Floodwaters drop in Houston as Harvey takes a second swipe
HOUSTON — Harvey's floodwaters started dropping across much of the Houston area and the sun peeked through thinning clouds Wednesday in the first glimmer of hope in days for the besieged city. But the crisis was far from over, with the storm doubling back toward land and battering communities near the Texas-Louisiana line.
The storm, meanwhile, began to give up some of its dead.
The confirmed death toll from the hurricane climbed to 21 after a woman's body was discovered afloat in Beaumont. Also, the bodies of six family members, including four children, were pulled from a van that had been swept off a Houston bridge into a bayou, and authorities were investigating 17 more deaths to determine whether they were storm-related.
"Unfortunately, it seems that our worst thoughts are being realized," Harris County Sheriff Ed Gonzalez said after the van was found in 10 feet of muddy water.
While conditions in Houston appeared to improve, the disaster took a turn for the worse east of the city, close to the Louisiana line.
Beaumont and Port Arthur, Texas, struggled with rising floodwaters and worked to evacuate residents after Harvey completed a U-turn and rolled ashore early Wednesday for the second time in six days, hitting southwestern Louisiana as a tropical storm with heavy rain and winds of 45 mph.
For much of the rest of the Houston area, forecasters said the rain is pretty much over and the water is already back within its channels in some places. Houston Mayor Sylvester Turner said the city's two major airports would reopen late in the afternoon.
"We have good news," said Jeff Lindner, a meteorologist with the Harris County Flood Control District. "The water levels are going down."
Nevertheless, many thousands of homes in and around the nation's fourth-largest city still were under water from the record-breaking deluge of 4 feet of rain and could stay that way for days or weeks.
Officials said 911 call centers in the Houston area were still getting more than 1,000 calls an hour from people seeking help. The Coast Guard said it was operating 21 helicopters and more than two dozen shallow-draft boats to help in the effort.
About 10,000 more National Guard troops are being deployed to Texas, bringing the total to 24,000, Gov. Greg Abbot said.
The scale of the catastrophe in Texas began to come into sharper focus: More than 1,000 homes were destroyed and close to 50,000 damaged, and over 32,000 people were in shelters across the state, emergency officials reported.
Authorities expect the death toll to rise as the waters recede and bodies are found in cars and homes.
The confirmed deaths from the storm include a man who tried to swim across a flooded road, a former football and track coach in suburban Houston, and a woman who died after she and her young daughter were swept into a drainage canal in Beaumont. The child was rescued clinging to her dead mother, authorities said.
About 195,000 people have filed for financial assistance, and about $35 million in direct aid has been distributed — numbers expected to climb dramatically in the coming days and weeks, the chief of the Federal Emergency Management Agency said.
"This is going to be an incredibly large disaster," Brock Long said in Washington. "We're not going to know the true cost for years to come. ... But it's going to be huge."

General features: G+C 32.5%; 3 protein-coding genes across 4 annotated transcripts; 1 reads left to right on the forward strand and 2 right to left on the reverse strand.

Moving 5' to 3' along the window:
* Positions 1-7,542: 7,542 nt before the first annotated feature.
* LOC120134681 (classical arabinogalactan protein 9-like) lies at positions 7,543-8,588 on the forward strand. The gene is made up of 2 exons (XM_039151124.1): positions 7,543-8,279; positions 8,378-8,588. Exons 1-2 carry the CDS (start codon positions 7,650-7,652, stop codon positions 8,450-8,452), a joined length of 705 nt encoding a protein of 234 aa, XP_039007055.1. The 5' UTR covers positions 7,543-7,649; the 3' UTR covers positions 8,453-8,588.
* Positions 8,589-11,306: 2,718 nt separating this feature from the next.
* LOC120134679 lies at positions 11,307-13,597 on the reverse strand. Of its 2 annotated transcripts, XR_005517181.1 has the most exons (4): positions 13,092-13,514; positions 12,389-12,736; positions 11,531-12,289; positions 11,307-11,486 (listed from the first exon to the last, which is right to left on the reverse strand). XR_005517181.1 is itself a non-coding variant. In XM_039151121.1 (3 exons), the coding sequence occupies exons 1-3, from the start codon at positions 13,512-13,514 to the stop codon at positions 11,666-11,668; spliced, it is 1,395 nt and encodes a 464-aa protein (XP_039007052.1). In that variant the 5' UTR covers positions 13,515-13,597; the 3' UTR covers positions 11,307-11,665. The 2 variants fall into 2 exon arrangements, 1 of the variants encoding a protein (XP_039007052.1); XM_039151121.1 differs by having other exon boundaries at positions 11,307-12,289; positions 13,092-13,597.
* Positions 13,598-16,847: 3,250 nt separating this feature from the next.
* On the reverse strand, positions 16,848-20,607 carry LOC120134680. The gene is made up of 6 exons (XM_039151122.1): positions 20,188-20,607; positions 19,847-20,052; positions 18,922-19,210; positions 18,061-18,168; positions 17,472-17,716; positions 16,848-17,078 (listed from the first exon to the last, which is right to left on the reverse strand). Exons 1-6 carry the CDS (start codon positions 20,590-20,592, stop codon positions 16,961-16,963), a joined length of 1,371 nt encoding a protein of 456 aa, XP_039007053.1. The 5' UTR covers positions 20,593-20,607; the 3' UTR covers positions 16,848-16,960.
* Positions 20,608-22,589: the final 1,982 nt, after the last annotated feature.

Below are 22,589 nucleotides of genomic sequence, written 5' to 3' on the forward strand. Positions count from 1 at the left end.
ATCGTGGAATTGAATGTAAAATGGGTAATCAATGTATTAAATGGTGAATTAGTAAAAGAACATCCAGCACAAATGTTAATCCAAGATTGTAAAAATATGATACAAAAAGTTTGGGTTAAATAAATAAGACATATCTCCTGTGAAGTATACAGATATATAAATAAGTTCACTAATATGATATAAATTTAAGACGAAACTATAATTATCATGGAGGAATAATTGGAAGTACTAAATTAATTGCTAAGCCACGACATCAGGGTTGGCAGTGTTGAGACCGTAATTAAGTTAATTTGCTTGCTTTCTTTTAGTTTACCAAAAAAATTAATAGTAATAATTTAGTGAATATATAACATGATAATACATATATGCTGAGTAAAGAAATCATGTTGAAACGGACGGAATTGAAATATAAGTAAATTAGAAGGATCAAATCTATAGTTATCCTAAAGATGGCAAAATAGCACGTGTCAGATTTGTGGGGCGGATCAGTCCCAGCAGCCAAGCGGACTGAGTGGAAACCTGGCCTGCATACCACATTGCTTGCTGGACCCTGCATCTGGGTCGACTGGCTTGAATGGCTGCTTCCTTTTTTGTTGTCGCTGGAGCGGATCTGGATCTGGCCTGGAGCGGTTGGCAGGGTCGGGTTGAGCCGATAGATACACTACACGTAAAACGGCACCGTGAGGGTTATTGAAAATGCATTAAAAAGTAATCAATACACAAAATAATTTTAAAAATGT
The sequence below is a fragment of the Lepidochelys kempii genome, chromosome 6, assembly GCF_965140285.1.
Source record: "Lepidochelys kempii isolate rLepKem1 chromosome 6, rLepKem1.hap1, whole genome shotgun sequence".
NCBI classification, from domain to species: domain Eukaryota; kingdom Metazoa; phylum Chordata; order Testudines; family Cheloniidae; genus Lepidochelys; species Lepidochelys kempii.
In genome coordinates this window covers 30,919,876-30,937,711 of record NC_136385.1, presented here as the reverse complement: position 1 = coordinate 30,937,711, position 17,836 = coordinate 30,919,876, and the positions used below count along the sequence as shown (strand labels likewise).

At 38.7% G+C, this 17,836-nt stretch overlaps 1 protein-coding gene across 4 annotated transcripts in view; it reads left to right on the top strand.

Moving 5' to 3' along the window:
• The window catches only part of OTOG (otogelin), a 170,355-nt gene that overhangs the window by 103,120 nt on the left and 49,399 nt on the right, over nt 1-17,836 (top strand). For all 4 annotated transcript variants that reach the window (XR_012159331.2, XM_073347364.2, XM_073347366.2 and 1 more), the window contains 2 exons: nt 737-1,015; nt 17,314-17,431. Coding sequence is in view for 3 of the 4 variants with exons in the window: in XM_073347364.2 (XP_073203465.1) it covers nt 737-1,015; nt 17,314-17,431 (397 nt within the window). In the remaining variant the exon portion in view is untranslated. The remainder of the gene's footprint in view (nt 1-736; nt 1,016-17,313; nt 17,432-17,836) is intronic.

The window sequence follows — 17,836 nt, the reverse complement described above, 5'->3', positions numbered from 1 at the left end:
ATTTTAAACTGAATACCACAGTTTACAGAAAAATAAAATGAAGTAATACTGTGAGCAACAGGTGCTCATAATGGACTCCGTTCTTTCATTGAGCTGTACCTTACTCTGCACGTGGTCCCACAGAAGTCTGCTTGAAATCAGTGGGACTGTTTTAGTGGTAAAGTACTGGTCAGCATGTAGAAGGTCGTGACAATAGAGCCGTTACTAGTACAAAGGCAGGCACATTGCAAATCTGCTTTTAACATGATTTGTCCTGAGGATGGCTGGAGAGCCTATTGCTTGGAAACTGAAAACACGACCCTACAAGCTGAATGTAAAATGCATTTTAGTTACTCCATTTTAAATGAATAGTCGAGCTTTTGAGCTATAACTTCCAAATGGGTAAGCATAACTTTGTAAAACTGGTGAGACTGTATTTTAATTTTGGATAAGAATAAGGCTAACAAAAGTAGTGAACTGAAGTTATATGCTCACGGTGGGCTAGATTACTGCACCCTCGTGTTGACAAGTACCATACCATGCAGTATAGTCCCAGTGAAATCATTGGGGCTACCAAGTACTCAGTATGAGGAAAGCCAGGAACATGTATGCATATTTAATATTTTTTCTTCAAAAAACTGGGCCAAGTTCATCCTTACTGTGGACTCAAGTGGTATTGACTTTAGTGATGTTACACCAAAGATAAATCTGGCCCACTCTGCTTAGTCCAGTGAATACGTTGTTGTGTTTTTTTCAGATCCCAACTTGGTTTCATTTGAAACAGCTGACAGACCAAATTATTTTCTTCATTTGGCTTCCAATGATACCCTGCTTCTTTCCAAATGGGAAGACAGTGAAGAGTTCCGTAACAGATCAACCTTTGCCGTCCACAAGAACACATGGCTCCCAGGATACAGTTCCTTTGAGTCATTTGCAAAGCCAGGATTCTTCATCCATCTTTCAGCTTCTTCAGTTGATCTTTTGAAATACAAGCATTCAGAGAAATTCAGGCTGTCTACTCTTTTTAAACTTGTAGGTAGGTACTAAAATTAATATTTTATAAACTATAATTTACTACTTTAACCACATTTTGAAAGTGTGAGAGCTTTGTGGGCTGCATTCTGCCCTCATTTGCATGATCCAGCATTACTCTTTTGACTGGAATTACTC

Harvey itself was "spinning down" and expected to weaken sometime Wednesday into a tropical depression, meaning winds of 38 mph or less, National Hurricane Center meteorologist Dennis Feltgen said.
Forecasters said the remnants of the hurricane will move from Louisiana into Mississippi, Tennessee and Kentucky in the next few days, with flooding possible in those states.
"Once we get this thing inland during the day, it's the end of the beginning," Feltgen said. "Texas is going to get a chance to finally dry out as this system pulls out."
Eugene Rideaux, a 42-year-old mechanic who showed up at evangelist Joel Osteen's Houston megachurch to sort donations for evacuees, welcomed the reprieve from the rain.
He said he had not been able to work or do much since the storm hit, so he was eager to get out of his dark house and help.
"It's been so dark for days now, I'm just ready to see some light. Some sunshine. I'm tired of the darkness," Rideaux said. "But it's a tough city, and we're going to make this into a positive and come together."
When Harvey paid its return visit to land overnight, it hit near Cameron, Louisiana, about 45 miles from Port Arthur.
Port Arthur found itself increasingly isolated as floodwaters swamped most major roads out of the city and spilled into a storm shelter with about 100 people inside. Motiva Enterprises closed its Port Arthur refinery, the largest in the nation, because of flooding.
Port Arthur Mayor Derrick Freeman posted on his Facebook page: "city is underwater right now but we are coming!" He urged residents to move to higher ground and avoid getting trapped in attics.
Harvey initially came ashore as a Category 4 hurricane in Texas on Friday, then went back out to sea and lingered off the coast as a tropical storm for days, inundating flood-prone Houston.
Harvey's five straight days of rain totaled close to 52 inches, the heaviest tropical downpour ever recorded in the continental U.S.
Associated Press writers Frank Bajak and Michael Graczyk in Houston, Diana Heidgerd and David Warren in Dallas, Seth Borenstein in Washington and Tammy Webber in Chicago contributed to this report.